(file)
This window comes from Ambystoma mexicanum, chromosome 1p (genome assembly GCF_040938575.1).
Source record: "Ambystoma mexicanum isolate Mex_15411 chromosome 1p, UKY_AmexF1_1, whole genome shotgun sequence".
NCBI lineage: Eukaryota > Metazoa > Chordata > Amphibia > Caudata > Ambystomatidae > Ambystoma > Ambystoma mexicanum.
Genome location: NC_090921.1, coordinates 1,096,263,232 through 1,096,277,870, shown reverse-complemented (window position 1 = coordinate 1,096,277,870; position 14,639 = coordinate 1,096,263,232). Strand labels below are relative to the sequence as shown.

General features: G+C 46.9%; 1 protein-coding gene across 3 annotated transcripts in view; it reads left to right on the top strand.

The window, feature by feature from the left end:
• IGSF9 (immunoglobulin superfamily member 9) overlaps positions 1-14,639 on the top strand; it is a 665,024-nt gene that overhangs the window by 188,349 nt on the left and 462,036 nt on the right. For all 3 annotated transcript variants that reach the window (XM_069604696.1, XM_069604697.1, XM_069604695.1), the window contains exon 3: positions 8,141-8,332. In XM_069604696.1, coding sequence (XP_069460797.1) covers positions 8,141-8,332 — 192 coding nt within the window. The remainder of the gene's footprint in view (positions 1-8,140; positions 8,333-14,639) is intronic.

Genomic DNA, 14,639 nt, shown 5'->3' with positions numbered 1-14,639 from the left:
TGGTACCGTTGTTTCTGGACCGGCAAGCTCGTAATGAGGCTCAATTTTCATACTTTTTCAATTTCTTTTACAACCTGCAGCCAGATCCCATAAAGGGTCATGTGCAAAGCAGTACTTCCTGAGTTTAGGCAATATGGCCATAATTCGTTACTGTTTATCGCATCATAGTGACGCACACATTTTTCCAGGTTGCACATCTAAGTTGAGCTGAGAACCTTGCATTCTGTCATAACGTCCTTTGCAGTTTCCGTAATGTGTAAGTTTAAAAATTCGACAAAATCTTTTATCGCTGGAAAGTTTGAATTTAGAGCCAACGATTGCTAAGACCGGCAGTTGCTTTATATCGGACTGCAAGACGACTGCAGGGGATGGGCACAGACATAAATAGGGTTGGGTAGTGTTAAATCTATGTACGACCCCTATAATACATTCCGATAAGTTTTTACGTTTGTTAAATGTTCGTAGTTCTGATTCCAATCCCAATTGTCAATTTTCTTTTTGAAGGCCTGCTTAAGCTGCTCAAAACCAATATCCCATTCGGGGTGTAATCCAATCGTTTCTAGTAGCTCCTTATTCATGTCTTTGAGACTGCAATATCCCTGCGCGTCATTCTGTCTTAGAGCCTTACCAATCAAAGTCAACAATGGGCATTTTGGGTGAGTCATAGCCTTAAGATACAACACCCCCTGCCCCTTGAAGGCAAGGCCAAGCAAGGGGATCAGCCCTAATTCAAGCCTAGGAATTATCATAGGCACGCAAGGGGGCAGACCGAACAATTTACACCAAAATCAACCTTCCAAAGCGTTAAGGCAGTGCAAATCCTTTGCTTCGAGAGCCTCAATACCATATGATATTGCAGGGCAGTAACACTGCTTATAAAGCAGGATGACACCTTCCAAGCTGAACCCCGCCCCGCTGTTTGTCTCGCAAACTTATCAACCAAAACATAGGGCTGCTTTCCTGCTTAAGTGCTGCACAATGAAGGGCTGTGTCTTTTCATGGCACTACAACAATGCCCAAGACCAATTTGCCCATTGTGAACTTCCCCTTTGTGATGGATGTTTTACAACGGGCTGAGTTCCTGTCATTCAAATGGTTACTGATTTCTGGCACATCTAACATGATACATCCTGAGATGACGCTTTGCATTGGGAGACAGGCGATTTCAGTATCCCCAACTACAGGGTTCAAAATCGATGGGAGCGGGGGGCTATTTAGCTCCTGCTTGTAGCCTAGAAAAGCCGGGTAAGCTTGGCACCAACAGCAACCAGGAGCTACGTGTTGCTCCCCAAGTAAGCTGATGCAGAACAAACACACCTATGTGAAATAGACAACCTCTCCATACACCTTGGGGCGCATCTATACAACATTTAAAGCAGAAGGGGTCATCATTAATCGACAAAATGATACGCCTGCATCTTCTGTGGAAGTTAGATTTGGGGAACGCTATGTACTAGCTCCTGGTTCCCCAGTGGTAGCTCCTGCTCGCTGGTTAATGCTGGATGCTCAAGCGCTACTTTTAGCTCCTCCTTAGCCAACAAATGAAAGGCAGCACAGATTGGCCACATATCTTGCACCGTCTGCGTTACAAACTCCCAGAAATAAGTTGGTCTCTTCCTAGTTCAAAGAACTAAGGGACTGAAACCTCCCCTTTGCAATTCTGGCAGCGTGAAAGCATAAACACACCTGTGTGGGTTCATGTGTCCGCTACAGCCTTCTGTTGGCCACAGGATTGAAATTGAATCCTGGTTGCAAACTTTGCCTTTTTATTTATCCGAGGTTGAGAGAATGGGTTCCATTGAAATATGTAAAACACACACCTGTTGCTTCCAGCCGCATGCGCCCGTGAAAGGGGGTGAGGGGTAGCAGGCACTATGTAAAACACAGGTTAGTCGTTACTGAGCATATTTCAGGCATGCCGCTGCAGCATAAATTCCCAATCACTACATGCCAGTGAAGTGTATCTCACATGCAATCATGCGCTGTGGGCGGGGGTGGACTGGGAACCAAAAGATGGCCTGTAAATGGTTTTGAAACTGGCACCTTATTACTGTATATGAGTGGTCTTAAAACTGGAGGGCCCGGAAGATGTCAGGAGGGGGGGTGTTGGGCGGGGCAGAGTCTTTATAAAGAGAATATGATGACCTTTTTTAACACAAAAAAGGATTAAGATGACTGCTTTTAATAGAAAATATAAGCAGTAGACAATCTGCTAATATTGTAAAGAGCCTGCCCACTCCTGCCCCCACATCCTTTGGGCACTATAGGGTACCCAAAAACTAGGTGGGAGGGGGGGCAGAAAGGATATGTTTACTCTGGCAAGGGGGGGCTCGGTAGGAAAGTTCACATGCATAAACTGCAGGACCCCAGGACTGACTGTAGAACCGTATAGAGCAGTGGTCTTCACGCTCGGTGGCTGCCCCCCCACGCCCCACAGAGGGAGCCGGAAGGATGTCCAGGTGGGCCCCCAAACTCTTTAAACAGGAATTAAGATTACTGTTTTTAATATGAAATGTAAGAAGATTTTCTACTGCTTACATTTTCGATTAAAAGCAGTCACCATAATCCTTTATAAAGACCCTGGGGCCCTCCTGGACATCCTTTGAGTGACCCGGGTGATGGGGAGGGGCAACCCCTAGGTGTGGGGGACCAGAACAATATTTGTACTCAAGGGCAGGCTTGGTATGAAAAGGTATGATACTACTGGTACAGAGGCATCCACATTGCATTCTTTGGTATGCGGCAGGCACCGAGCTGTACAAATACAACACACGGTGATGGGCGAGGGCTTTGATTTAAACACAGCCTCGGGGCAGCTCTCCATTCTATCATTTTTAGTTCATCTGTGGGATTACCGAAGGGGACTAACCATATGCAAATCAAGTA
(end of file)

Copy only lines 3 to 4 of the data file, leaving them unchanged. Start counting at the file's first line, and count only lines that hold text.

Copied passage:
NCBI lineage: Eukaryota > Metazoa > Chordata > Amphibia > Caudata > Ambystomatidae > Ambystoma > Ambystoma mexicanum.
Genome location: NC_090921.1, coordinates 1,096,263,232 through 1,096,277,870, shown reverse-complemented (window position 1 = coordinate 1,096,277,870; position 14,639 = coordinate 1,096,263,232). Strand labels below are relative to the sequence as shown.